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|Comparison of mobility in unstrained and strained Si and Ge p-FinFETs. Unstrained Ge shows degraded mobility w.r.t. strained Si. Strained Ge can improve pFET mobility by 59%|
At this week's IEEE International Electron Devices Meeting (IEDM 2012), imec addressed key challenges of scaling beyond silicon-channel finFETs. Imec showed that channel mobility can be boosted by growing non-Si channels on a strain relaxed buffer (SRB), and demonstrated excellent scalability potential of the technology. Moreover, imec revealed insight on the unique influence oxide trapping has on the gate stack mobility in High-Mobility Ge and III-V channels.
For logic device technology, the industry previously used SiGe source/drain stressors to enhance the Si channel mobility. However, this process is reaching its scalability limits due to lay-out dependent defects. At IEDM 2012, imec demonstrated excellent scalability toward the 1nm/10nm and 7nm nodes with Ge-channel FinFETs through a Si fin replacement process. Imec also delivered significant mobility boosts (of at least 50 percent) when growing a Ge channel on a SiGe 75 percent localized strain relaxed buffer, compared to strained Si channels (*).
Whereas recent work resulted in the reduction of the density of oxide-semiconductor interface traps of III-V and Ge MOS devices, imec presented new evidence of additional trapping of carriers, namely in the gate dielectrics of these non-Si devices. For the first time, imec showed the adverse impact of such oxide border traps on device performance. Imec's research revealed that near-interface (fast) oxide traps can be probed using the AC-gm (AC transconductance) technique. Shallow (fast) oxide traps are believed to be responsible for non-Si MOSFET on-state frequency-dependent transconductance. This, in violation of the frequency invariance pre-requisite, can post a significant problem at circuit level. Imec also mapped out the slow border traps in the high-k dielectrics using the TSCIS (Trap Spectroscopy by Charge Injection and Sensing) technique. Imec demonstrated the charging of slower traps in the high-k dielectric, resulting in a drifting threshold voltage. As a result, a very low overdrive voltage is predicted (Ge/212mV, InGaAs/255mV, ~1/3 of the ITRS spec on Si) for the 10 year-lifetime of devices. Charge interaction with oxide border traps remains a challenge when moving toward non-Si devices.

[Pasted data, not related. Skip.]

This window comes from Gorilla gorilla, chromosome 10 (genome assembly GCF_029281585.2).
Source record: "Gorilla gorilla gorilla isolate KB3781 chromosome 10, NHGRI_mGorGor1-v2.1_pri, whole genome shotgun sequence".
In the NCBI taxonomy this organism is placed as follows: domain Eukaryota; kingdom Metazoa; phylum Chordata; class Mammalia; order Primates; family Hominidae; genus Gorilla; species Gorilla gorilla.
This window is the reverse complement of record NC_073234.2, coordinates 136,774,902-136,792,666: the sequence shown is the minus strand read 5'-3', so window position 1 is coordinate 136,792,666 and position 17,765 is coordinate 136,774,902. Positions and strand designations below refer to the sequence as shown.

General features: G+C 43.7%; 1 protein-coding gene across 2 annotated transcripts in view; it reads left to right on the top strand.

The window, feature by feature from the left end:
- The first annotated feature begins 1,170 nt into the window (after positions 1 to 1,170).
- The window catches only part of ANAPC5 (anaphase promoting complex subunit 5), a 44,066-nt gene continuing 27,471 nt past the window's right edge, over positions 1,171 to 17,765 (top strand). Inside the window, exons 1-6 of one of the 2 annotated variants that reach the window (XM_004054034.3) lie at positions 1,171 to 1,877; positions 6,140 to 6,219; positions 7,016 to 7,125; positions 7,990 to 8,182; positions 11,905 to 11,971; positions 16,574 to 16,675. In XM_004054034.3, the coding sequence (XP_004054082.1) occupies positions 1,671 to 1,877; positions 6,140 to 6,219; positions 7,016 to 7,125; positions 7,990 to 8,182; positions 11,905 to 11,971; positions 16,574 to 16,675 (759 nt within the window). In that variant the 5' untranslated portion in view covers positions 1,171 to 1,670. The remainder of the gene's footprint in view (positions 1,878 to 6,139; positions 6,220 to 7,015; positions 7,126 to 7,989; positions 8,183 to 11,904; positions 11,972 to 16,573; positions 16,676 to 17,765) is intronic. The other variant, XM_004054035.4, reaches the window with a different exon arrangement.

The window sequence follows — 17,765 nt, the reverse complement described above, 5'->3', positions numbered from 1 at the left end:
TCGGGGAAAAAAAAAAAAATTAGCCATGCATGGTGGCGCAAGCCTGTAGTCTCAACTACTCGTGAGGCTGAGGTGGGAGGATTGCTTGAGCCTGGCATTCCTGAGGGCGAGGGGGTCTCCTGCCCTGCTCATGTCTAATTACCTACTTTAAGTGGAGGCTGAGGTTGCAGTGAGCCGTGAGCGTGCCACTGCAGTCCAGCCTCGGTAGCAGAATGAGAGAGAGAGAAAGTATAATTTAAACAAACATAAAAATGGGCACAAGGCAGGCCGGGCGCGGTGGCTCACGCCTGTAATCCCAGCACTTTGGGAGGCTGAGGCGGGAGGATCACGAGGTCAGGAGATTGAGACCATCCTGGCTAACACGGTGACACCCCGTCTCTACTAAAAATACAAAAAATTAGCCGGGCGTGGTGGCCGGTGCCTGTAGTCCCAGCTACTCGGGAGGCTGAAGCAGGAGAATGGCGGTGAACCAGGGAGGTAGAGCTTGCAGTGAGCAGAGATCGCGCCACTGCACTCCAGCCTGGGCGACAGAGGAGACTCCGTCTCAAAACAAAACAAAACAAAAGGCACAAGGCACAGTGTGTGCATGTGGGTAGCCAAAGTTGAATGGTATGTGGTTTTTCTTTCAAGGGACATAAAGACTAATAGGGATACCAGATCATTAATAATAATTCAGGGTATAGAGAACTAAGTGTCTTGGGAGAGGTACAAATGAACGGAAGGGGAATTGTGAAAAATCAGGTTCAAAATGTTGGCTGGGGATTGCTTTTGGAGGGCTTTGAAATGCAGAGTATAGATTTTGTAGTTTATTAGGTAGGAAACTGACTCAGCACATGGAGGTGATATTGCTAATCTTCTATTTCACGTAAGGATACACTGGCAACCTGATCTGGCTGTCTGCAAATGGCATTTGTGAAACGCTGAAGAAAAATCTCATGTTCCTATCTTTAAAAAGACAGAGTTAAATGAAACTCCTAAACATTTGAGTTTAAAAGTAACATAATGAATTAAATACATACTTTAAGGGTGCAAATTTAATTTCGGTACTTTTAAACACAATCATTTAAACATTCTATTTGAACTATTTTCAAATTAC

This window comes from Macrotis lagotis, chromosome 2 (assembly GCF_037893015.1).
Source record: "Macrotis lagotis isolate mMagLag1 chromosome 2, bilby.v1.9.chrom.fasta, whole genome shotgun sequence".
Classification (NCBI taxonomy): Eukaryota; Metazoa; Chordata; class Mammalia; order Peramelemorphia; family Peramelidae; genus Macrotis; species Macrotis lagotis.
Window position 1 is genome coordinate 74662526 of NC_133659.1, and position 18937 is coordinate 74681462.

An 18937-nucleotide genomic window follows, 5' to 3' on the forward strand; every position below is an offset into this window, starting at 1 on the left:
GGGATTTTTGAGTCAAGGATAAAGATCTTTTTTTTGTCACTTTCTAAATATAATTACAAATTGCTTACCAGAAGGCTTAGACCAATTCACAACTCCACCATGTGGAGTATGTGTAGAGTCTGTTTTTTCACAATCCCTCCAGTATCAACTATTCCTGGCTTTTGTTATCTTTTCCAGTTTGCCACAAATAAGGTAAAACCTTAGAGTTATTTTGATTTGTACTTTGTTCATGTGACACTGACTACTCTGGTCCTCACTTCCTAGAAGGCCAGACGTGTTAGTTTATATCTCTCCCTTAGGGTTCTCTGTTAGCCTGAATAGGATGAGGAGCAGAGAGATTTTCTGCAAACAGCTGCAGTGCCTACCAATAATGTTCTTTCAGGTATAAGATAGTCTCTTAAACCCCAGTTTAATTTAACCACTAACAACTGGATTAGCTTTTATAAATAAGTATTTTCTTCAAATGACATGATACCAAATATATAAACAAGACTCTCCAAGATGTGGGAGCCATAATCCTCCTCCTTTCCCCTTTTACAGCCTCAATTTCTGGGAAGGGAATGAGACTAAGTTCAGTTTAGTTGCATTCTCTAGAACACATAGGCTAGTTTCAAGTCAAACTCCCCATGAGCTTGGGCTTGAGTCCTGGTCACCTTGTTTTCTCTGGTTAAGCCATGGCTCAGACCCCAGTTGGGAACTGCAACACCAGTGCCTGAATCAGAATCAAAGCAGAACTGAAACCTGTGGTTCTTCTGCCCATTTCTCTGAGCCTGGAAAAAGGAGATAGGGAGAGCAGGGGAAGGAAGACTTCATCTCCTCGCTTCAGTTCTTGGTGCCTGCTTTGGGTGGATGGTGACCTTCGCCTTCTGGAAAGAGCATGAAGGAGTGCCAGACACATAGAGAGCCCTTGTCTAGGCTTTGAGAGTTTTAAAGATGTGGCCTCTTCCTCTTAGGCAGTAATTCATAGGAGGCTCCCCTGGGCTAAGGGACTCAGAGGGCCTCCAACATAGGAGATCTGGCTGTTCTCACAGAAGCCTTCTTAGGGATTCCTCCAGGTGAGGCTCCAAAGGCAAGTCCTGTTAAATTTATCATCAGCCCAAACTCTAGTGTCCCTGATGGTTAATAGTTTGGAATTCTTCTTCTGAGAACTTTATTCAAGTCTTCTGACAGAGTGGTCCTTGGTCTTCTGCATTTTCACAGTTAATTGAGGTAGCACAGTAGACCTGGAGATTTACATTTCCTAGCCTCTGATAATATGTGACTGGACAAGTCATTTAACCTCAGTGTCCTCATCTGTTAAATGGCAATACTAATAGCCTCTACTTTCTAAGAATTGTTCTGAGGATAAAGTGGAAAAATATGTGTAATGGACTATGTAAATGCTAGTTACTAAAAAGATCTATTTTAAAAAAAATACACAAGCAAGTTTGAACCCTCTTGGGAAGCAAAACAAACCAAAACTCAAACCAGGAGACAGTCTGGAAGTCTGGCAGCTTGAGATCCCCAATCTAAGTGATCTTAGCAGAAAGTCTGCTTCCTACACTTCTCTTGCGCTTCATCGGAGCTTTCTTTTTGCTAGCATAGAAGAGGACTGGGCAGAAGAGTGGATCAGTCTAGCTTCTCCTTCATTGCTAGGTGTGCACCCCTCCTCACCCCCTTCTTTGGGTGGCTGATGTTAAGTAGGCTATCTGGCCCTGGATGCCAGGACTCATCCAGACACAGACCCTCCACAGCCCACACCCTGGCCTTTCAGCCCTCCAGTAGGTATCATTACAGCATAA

"With each new technology generation, challenges are immense. And imec has always come up with solutions to extend Moore's law," stated Aaron Thean, director logic program at imec. "Moving on towards the 14nm node and beyond, we are confident that again, we will find solutions for the challenges that lie ahead. We are looking into high-mobility channel materials, such as Ge and III/V compounds, focusing on two main challenges namely how to implement non-Si materials into the device architecture and how to overcome some of the fundamental physics of the gate stack related to passivation."
These results were obtained in cooperation with imec's key partners in its core CMOS programs: Globalfoundries, INTEL, Micron, Panasonic, Samsung, TSMC, Elpida, SK Hynix, Fujitsu, Toshiba/Sandisk, and Sony.
Imec performs world-leading research in nanoelectronics. Imec leverages its scientific knowledge with the innovative power of its global partnerships in ICT, healthcare and energy. Imec delivers industry-relevant technology solutions. In a unique high-tech environment, its international top talent is committed to providing the building blocks for a better life in a sustainable society. Imec is headquartered in Leuven, Belgium, and has offices in Belgium, the Netherlands, Taiwan, US, China, India and Japan. Its staff of close to 2,000 people includes more than 600 industrial residents and guest researchers. In 2011, imec's revenue (P&L) was about 300 million euro. Further information on imec can be found at www.imec.be.
Imec is a registered trademark for the activities of IMEC International (a legal entity set up under Belgian law as a "stichting van openbaar nut”), imec Belgium (IMEC vzw supported by the Flemish Government), imec the Netherlands (Stichting IMEC Nederland, part of Holst Centre which is supported by the Dutch Government), imec Taiwan (IMEC Taiwan Co.) and imec China (IMEC Microelectronics (Shangai) Co. Ltd.) and imec India (Imec India Private Limited).
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